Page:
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Here in Sofia (Bulgaria) when using the tram/metro/bus you not only need to buy a ticket for yourself but also one for each piece of (large) luggage you carry with you.

I read about this in a guide book but it is not well advertised on the vehicles, considering I don't speak Bulgarian and have not fully mastered the Cyrillic alphabet.

On the metro in Budapest the same rule exists, but at least there are signs in English and they also tell you how big your bags are suppose to be to fall under this rule.

You may think that as a foreigner you could try to avoid a fee when a inspector caught you and pretend you did not know, but I've heard of cases where this did not work.

So when should I buy the extra ticket?

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4 Answers 4

up vote 9 down vote accepted

Here's an excerpt from the current Ordinance On Passenger Transport And Terms Of Travel In Sofia’s Public Transport (last revision 01.01.2011) on the official website of the Urban Mobility Center in Sofia. You would usually find the terms also on the back of the driver's cabin (in Bulgarian), on an A2 poster filled with a wall of text.

Art. 9 (1) A passenger who holds a valid transport document has the right to free transit of hand luggage of dimensions of up to 60x40x40 cm. The measurement is taken using a measuring tool. The charge for each piece of luggage of dimensions exceeding those specified above is:

  • one single trip ticket (bought in advance from the driver or from on-board ticket vending machine in trams and trolleybuses)

So, in effect, you shouldn't be having problems unless you have bags with larger dimensions (in either direction), or more than one of them.

I lived in Sofia for more than three years, and bought tickets for my baggage maybe less than 50% of the times when I was supposed to. You will rarely get into trouble for this if you are not obstructing a sitting place or if the vehicle is not full.

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Some years ago in Ukraine I took the trolley bus from Simferopol to Yalta and I was charged a (small) extra fee for my luggage. However, the unique experience of doing this trip by bus was worth it ;-)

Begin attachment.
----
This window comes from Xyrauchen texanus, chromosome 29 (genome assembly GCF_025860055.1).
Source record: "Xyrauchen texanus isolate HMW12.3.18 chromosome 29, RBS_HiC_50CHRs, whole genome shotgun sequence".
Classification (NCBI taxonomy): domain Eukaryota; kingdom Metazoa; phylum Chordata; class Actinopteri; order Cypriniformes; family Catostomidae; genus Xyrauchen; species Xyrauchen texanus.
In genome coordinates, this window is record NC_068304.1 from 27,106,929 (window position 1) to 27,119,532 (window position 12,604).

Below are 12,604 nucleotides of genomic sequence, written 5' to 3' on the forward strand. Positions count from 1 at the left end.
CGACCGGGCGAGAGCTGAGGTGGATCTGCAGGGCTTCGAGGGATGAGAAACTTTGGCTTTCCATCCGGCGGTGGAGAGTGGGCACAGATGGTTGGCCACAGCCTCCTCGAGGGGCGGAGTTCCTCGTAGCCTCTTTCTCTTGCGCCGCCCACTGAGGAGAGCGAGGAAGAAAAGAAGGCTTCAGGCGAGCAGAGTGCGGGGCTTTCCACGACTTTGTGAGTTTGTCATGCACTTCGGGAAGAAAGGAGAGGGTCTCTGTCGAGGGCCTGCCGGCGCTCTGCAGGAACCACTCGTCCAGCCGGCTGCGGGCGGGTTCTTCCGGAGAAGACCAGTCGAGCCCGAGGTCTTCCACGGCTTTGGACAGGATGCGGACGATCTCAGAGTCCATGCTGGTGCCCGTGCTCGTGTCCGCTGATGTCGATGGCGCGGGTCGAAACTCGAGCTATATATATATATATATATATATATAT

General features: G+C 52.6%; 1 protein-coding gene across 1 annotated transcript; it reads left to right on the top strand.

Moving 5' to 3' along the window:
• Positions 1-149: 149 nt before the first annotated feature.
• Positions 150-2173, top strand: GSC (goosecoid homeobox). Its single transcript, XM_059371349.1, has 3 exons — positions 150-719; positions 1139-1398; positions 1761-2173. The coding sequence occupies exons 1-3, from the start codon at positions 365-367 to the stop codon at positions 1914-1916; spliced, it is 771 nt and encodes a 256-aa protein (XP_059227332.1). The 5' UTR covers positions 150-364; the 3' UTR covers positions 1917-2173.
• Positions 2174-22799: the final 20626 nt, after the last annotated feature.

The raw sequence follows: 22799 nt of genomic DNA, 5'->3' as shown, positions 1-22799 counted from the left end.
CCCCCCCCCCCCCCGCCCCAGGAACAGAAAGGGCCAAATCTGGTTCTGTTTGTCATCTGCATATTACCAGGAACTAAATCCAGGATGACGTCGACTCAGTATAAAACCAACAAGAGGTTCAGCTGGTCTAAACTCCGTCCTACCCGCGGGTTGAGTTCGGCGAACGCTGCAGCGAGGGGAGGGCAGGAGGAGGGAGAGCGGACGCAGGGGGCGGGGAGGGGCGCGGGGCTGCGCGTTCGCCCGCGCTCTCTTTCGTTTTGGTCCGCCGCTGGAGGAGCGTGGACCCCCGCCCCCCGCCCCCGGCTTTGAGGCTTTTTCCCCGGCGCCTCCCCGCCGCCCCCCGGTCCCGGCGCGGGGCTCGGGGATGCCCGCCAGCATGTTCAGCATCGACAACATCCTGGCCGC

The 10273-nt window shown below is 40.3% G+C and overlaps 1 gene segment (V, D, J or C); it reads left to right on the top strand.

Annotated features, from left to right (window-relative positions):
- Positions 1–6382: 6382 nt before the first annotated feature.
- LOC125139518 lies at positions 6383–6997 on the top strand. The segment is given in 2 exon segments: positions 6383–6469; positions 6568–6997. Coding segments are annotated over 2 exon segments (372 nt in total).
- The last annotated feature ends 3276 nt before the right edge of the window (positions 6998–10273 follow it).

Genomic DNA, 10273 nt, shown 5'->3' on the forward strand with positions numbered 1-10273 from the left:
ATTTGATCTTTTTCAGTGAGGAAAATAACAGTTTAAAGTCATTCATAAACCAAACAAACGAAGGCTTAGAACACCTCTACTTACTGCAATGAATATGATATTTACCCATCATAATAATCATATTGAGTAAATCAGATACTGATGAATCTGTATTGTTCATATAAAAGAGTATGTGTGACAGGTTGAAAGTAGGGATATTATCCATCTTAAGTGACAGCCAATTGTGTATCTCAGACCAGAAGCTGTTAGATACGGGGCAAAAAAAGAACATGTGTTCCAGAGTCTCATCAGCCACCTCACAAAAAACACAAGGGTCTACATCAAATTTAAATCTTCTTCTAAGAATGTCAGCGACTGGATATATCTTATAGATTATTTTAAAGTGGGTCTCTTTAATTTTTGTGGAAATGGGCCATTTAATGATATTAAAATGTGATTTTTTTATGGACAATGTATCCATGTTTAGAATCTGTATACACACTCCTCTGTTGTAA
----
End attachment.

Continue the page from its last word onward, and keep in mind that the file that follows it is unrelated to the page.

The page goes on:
You may think that as a foreigner you could try to avoid a fee when a conductor caught you and pretend you did not know, but I've heard of cases where this did not work

Yep. Their argument is (rightly, IMO) that being the foreigner does not exempt you from knowing the rules ...

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I took that bus too (in September 2011) but wasn't charged extra plus I consider that more an intercity bus and in many countries you are charged extra for your luggage on overland buses. –  Peter Hahndorf Nov 23 '11 at 21:00
    
Well, the length of the trip (2+ hours) is more intercity, but the kind of bus (and the rather frequents stops) is more urban or local style. –  user766 Nov 23 '11 at 21:09
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I checked two other guide books and found this:

DK Eyewitness Travel Bulgaria:

This rule is, however, only really enforced to and from the airport. Within the city it is widely ignored.

The Rough Guide to Bulgaria:

Officially, you’re supposed to buy an extra ticket for each large item of baggage, but in practice this is rarely enforced - except on buses to and from the airport, where inspectors deliberately pick on foreigners on the grounds that they’re less likely than the locals to put up an argument.

I talked about this with the two local girls at the reception of my hostel and they said the statements above are not true, they also check on other routes in the city.

So to be on the save side, find out the size of you luggage and if it larger than 60x40x40 cm, always buy an extra ticket.

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I bought an extra ticket for my backpack for a bus ride from Sofia airport to the city center. The girl selling the bus tickets told me to do this.

The bus eventually got crowded, so I realized the ticket wasn't for a bus seat, but for taking up room in the bus. I would have felt embarrassed taking up two seats, when there are elders coming on the bus.

The ticket is only 1 BGN (0.67 USD), so I would buy an extra when going to and from the airport with your luggage.

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